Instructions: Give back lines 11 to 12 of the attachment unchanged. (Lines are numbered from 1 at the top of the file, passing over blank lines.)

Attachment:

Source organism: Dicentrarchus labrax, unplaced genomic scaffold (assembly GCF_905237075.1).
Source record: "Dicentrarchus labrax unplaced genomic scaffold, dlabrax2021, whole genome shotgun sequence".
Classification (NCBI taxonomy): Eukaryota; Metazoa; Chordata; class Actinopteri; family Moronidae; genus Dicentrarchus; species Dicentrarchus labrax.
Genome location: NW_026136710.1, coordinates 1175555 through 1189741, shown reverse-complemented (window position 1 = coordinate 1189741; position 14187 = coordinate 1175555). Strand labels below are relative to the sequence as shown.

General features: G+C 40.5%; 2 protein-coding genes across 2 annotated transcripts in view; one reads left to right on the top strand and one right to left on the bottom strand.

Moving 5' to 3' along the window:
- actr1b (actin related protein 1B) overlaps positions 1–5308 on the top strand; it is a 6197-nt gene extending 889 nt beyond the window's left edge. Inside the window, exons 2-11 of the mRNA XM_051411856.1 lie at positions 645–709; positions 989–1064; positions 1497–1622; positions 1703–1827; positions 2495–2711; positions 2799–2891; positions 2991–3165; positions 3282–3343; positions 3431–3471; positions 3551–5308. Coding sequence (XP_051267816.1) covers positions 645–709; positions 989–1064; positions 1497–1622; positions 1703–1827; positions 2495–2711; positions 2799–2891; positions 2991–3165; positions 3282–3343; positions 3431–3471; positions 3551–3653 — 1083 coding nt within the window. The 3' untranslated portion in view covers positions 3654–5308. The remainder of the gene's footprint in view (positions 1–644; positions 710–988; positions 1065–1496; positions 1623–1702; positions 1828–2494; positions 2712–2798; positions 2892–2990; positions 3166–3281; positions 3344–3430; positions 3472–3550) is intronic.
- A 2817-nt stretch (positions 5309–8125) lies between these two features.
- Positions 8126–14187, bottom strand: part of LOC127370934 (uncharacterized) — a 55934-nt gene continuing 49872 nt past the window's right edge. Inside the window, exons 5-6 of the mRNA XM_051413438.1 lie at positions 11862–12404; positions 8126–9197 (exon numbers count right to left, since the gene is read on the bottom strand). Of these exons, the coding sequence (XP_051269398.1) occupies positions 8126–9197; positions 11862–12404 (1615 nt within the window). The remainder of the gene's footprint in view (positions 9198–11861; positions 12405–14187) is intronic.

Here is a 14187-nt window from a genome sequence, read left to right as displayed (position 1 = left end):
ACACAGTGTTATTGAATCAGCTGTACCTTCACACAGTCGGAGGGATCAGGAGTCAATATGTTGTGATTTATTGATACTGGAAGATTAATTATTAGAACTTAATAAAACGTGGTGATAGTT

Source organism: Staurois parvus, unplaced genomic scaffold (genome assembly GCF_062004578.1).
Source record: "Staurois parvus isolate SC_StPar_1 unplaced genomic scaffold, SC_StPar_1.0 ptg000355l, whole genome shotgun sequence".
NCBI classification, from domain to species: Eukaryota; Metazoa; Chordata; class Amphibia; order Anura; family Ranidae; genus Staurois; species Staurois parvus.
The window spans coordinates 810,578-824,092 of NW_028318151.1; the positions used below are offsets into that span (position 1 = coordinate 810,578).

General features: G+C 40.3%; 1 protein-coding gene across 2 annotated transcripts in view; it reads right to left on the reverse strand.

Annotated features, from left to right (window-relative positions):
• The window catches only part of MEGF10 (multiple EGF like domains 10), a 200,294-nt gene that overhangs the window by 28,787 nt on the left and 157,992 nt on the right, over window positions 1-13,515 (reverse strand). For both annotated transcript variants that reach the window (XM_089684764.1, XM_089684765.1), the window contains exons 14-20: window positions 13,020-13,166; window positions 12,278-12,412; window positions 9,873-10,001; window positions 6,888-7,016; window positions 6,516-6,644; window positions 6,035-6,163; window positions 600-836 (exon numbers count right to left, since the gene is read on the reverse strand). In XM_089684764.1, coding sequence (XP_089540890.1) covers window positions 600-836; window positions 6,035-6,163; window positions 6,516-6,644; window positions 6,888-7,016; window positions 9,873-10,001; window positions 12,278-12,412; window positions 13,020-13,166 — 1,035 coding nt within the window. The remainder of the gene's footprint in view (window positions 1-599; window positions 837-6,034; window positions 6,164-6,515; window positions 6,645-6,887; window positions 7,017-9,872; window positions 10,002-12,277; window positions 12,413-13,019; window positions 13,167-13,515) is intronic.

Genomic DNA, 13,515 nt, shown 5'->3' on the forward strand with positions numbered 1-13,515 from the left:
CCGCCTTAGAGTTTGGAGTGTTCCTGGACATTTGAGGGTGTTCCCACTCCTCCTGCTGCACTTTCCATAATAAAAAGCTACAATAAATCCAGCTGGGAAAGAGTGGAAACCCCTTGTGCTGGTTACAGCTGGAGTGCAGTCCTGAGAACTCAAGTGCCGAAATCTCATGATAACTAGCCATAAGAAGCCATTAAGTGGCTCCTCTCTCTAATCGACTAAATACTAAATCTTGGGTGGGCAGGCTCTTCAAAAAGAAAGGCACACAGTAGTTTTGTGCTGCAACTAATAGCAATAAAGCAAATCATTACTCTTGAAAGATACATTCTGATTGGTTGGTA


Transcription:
ACACAGTGTTATTGAATCAGCTGTACCTTCACACAGTCGGAGGGATCAGGAGTCAATATGTTGTGATTTATTGATACTGGAAGATTAATTATTAGAACTTAATAAAACGTGGTGATAGTT

Source organism: Staurois parvus, unplaced genomic scaffold (genome assembly GCF_062004578.1).